A fourth embodiment of the rebuild step 130 is shown in FIG. 10. The present rebuild step is called from the watch step, the run queue of the processor having the largest processor use ratio (factor) in the system is selected (801), the process having the largest processor use ratio (factor) is selected from the selected run queue (1002) and the selected process is migrated to the migration target run queue (703).

A fifth embodiment of the rebuild step 130 is shown in FIG. 11. The present rebuild step is called from the watch step, the run queue of the processor having the largest processor use ratio (factor) in the system is selected (801), the process in the selected run queue having the smallest processor occupation ratio (factor) (a ratio of a time of use of the processor by a process for the execution of the process, to a total time) is selected (1102), and the selected process is migrated to the migration target run queue (703).

A sixth embodiment of the rebuild step 130 is shown in FIG. 12. The present rebuild step is called from the watch step, the run queue of the process having the largest processor use factor in the system is selected (801), the process in the selected run queue having the smallest working set (the number of pages (memory range) accessed by the process during the execution of the process) is selected (1202) and the selected process is migrated to the migration target run queue (803).

Other embodiment of the rebuild step 130 is shown in FIG. 13. The present rebuild step is called from the watch step, the run queue of the process having the largest processor use factor in the system is selected (801), the process having the largest working set in the selected run queue is selected (1302), and the selected process is migrated to the migration target run queue (703).

By providing the run queue which holds the executable processes in each processor, each processor can parallelly extract the executable process from the run queue except when the rebuild step accesses the run queue. Thus, the parallelism of the execution of the system is enhanced.

When watch step calls the rebuild step when the process to be executed by the processor is exhausted, the migration is conducted by the processor which is currently idle so that the system throughput is not reduced compared with the case where the migration is not conducted.

When the watch step calls the rebuild step when the process to be executed by the processor is exhausted and that state lasts for the predetermined period, a possibility of conducing unnecessary migration is reduced because one of the processes assigned to the processor may become executable after the idling.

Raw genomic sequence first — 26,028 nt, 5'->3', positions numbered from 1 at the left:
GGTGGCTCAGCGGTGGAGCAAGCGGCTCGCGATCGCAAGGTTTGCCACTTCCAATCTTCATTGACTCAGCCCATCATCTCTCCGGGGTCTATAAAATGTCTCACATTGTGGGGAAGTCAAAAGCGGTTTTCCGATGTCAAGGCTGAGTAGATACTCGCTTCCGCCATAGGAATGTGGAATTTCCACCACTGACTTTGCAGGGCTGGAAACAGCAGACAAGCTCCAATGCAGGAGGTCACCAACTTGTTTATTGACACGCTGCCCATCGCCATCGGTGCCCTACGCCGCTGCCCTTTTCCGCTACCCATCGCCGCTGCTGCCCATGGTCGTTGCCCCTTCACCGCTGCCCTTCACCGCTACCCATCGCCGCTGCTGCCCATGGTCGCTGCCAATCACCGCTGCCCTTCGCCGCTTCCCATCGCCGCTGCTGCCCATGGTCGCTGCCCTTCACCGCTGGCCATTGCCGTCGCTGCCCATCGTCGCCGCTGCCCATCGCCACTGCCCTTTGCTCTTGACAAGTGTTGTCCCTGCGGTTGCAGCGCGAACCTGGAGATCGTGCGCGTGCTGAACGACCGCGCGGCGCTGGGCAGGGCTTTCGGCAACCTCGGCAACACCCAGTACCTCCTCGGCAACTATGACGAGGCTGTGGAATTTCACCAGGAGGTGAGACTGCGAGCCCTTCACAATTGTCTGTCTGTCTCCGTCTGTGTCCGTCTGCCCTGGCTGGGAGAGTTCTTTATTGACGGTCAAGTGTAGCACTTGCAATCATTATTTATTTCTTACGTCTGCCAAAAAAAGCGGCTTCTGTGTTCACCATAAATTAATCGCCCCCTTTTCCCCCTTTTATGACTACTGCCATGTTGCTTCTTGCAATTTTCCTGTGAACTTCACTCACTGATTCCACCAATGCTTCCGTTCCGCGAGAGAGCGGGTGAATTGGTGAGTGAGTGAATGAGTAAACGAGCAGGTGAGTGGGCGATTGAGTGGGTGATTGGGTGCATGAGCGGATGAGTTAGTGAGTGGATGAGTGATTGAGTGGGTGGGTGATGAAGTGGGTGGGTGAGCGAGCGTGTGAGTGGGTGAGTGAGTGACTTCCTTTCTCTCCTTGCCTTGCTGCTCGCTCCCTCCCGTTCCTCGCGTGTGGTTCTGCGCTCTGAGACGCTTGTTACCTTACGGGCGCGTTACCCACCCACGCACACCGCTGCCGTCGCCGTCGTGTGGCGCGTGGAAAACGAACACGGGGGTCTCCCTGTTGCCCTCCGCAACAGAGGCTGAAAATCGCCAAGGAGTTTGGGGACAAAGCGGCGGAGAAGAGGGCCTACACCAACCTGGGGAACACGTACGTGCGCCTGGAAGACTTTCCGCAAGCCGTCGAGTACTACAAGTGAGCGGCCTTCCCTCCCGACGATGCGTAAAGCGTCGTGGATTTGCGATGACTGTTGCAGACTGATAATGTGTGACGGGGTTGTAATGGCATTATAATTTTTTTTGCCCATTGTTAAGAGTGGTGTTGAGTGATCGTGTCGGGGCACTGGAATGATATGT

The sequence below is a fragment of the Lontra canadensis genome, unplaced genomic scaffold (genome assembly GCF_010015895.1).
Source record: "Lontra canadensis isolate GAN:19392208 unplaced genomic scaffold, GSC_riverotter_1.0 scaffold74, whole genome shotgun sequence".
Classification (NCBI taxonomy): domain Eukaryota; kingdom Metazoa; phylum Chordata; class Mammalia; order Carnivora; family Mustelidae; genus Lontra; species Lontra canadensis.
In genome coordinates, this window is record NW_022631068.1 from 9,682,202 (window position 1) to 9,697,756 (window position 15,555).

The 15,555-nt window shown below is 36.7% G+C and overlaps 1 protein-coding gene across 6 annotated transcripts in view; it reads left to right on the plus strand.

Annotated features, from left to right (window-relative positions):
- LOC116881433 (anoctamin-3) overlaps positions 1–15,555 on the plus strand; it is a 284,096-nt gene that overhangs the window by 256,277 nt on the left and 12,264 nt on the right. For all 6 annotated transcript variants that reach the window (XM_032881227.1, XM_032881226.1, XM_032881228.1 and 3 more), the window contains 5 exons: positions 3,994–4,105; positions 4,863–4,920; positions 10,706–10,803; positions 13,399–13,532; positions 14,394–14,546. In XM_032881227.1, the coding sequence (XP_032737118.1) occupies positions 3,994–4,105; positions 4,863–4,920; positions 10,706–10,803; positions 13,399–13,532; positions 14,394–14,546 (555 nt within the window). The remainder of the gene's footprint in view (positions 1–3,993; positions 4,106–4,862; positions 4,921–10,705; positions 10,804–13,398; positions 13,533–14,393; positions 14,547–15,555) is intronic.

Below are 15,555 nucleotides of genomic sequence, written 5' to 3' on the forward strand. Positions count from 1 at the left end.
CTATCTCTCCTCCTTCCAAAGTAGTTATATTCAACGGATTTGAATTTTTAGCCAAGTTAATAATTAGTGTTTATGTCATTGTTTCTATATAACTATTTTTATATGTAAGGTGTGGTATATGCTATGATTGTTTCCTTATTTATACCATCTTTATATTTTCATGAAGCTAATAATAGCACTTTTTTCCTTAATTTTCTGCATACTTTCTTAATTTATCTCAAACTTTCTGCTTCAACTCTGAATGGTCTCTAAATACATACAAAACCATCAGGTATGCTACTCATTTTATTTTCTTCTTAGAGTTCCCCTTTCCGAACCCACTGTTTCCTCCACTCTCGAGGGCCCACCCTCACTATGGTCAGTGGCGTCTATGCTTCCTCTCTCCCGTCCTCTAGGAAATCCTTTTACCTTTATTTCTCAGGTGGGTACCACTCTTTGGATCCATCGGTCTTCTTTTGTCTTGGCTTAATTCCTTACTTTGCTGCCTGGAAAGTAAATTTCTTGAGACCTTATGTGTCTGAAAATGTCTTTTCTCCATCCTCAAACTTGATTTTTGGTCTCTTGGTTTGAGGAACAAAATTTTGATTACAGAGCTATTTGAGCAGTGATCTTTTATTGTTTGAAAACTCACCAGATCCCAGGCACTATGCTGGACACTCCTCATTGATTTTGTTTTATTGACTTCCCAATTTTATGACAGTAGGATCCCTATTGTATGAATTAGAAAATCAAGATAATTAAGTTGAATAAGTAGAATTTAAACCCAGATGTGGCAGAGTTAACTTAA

When the watch step calculates the processor use factor at the predetermined time interval, compares it with the threshold of the processor use factor and notifies it to the rebuild step, the migration is made uniform along the time axis and the abrupt change of the load in the system is avoided.

When the rebuild step migrates the least recently executed process, the process having the lowest processor occupation factor or the process having the smallest working set, the process having less remaining information in the private cache is selected for each processor and the overhead for the cache coherency control is reduced.

When the rebuild step selects the process having the small number of times of sleep, the process having the high processor occupation factor or the process having the large working set, the effect per number of times of migration is increased and the load balancing is attained with a smaller number of times of migration.

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Classifications
U.S. Classification718/105
International ClassificationG06F9/46, G06F15/177, G06F15/16, G06F9/50
Cooperative ClassificationG06F9/5088
European ClassificationG06F9/50L2
Legal Events
DateCodeEventDescription
Aug 12, 2008FPExpired due to failure to pay maintenance fee
Effective date: 20080620
Jun 20, 2008LAPSLapse for failure to pay maintenance fees
Dec 31, 2007REMIMaintenance fee reminder mailed
Sep 30, 2003FPAYFee payment
Year of fee payment: 4
Apr 1, 1997ASAssignment
Owner name: HITACHI LTD.,, JAPAN
Free format text: ASSIGNMENT OF ASSIGNORS INTEREST;ASSIGNORS:ENKO, YUTAKA;ARAI, TOSHIAKI;YAMAMOTO, REKI;AND OTHERS;REEL/FRAME:008492/0301
Effective date: 19970324